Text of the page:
Zeikos vs. Nikon Grips

If you find yourself shooting in portrait (vertical) orientation a lot, you probably get tired of the awkward pose required to hold the camera:  your right arm and elbow are high in the air and bent over to your forehead.  Beyond a lack of comfort, this isn’t necessarily the best posture for sharp shots, either.  Other than moving to a tripod (which doesn’t work if you’re highly mobile), one solution is getting a battery grip.

There are two big benefits.  First, you can now hold your camera in the standard way in portrait (tall) or landscape (wide) orientation.  Second, the grip contains a second battery that gives you serious battery life – especially useful if you’re shooting a lot of flash.

The downside is the camera makers tend to charge some relatively serious money for them.  The grips for Nikon’s full-frame cameras get progressively more expensive:  $230 for the D610, $370 for the D750 and $439 for the D810.  Even the D7100 grip is $250.  As you might expect, third-party providers have stepped in and offer the same function for less than $100.  The question is “How good are they?”

I’ll start by saying the grip I’m “reviewing” here is an old one, so it is completely possible that improvements have been made for the newer cameras.  However, I doubt the conclusion is any different at all (provided here for those of you already chafing to click close and hit Reddit):  For the money, they are a very good deal and work well enough.  If you use one a lot, you may want to spend the extra bucks on one from the manufacturer.  Read on for details.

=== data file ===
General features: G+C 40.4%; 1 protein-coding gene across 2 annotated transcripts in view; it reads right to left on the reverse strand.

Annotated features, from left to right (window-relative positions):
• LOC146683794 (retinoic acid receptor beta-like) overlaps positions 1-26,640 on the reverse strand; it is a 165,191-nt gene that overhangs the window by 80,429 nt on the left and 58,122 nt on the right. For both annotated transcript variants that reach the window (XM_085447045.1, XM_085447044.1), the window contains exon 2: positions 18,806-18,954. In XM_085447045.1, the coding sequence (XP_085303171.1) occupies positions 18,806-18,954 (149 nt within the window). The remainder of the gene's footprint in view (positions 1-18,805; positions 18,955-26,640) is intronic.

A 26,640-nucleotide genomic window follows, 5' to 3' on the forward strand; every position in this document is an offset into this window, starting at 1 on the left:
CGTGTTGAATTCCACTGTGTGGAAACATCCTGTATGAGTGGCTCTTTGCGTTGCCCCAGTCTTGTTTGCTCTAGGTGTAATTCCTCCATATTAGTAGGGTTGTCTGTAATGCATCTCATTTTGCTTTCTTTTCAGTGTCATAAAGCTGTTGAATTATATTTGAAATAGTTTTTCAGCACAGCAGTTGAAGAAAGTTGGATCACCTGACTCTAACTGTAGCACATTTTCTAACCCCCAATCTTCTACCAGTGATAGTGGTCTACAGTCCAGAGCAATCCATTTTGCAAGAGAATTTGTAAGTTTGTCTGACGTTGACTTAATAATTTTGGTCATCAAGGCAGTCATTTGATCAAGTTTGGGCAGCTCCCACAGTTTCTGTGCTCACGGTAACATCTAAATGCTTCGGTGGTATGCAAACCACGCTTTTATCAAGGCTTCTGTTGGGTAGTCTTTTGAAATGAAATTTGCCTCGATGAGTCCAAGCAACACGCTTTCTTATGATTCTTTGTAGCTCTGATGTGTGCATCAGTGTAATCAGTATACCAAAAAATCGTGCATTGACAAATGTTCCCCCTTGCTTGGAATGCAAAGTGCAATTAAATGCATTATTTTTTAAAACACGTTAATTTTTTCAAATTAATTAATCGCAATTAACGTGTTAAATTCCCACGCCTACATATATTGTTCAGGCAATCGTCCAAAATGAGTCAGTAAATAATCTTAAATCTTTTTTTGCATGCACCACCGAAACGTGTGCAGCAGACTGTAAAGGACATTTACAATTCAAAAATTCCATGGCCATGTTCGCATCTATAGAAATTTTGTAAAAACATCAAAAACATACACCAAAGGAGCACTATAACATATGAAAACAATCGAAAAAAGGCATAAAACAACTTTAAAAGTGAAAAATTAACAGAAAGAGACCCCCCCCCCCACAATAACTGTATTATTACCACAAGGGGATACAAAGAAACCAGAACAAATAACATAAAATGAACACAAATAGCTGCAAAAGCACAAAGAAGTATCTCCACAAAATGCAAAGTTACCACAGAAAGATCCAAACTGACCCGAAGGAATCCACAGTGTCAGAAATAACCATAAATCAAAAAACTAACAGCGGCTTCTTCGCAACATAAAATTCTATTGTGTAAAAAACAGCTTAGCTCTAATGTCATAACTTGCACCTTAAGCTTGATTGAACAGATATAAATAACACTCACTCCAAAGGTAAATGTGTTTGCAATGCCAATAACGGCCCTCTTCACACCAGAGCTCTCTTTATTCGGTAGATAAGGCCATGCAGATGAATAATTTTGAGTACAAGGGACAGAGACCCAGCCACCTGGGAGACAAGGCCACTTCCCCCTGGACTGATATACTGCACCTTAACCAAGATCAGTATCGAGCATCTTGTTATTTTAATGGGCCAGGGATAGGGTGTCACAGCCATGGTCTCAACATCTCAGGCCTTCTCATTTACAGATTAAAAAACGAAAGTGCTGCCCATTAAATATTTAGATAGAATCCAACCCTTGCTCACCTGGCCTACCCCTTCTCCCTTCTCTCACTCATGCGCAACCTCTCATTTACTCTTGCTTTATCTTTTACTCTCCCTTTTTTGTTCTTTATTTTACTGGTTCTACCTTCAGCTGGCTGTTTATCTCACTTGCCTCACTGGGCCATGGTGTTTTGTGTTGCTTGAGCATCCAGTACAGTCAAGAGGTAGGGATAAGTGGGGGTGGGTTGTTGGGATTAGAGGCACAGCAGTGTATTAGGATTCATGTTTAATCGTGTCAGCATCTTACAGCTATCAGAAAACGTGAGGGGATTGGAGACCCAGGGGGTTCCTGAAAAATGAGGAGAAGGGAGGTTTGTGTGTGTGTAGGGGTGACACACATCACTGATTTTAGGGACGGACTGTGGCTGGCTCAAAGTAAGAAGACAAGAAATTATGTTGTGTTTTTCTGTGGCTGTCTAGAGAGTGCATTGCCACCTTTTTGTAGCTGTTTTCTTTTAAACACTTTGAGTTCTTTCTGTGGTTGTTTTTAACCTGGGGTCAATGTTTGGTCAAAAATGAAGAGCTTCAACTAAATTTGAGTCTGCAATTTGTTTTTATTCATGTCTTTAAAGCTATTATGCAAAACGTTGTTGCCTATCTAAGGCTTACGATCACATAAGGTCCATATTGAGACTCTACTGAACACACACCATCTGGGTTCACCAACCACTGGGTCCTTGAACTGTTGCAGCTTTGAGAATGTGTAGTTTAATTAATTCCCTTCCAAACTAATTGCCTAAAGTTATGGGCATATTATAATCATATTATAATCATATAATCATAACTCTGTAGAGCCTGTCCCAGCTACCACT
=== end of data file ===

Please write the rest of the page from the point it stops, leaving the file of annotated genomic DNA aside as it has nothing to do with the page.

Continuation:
I just got a Zeikos grip with the D700 I purchased, so I did a quick comparison (Nikon left, Zeikos right):

LH7_0460 LH7_0464Nothing big to report here. The radius in some of the angles is a little less subtle for the Zeikos (which is consistent in general). The mounting screw for Nikon seems slightly beefier, and has a half a turn more thread or so…

LH7_0467The plastic on the Zeikos is smoother and shinier. The feel of the power button is similar, but the shutter button is smoother/more progressive than the Zeikos, which has a slight but definite “break” for the shutter release. I don’t classify that as a negative outside of the fact that it isn’t consistent with the body – It felt fine when shooting.

LH7_0463The Zeikos feels a little less “full” in my hand. The Nikon grip is rounded out toward the front, and has a cavity for your fingertips (you can see that well in the first shot). This is definitely preferred. The Nikon rubber is slightly grippier as well. The Nikon wheels are slightly rubberized vs. hard plastic for the Zeikos.

LH7_0462Nikon obviously has a rubber bottom area where Zeikos continues with the grip rubber. Probably a wash unless you put your camera down on the bottom routinely. I’m not sure how well the Zeikos grip would hold up if you’re using an L-bracket (probably fine). The tripod mount seems beefier on the Nikon.

LH7_0461More rubber on the Nikon grip on the back, along with the rubberized wheel. I think if you’re using the grip sparingly this isn’t an issue. If you use it a lot in portrait mode, I’m guessing the hard plastic at the thumb might get tiring. The AF-ON button is labeled on the Nikon. The button feel is pretty similar here, though the edges of the Nikon button are smoother and more integrated into the body of the grip. Joystick feel is similar, with the Nikon feeling a little tighter/more refined. The click action for the Zeikos isn’t as defined as the Nikon, which made 1-click zoom less certain. This is the biggest single issue I have with it. Not a killer if you don’t use that a lot (I do).


Battery trays are nearly identical. Again the Nikon tray seems…beefier…and a little smoother when installing and removing from the body. The shape of the tray handle is a little more elegantly molded for the Nikon, though that is just aesthetic.

Conclusion:  Overall I think the Zeikos grip is fine. If you aren’t using a grip a lot, I think the function-for-value equation is really good. There are a few things that clearly aren’t up to Nikon’s standards, but you’re not paying Nikon prices.  I haven’t seen the Canon equivalents, but I’d guess the conclusion is the same.  If little things bother you, grab one from the manufacturer.  Buying used is often a way to save some money, too.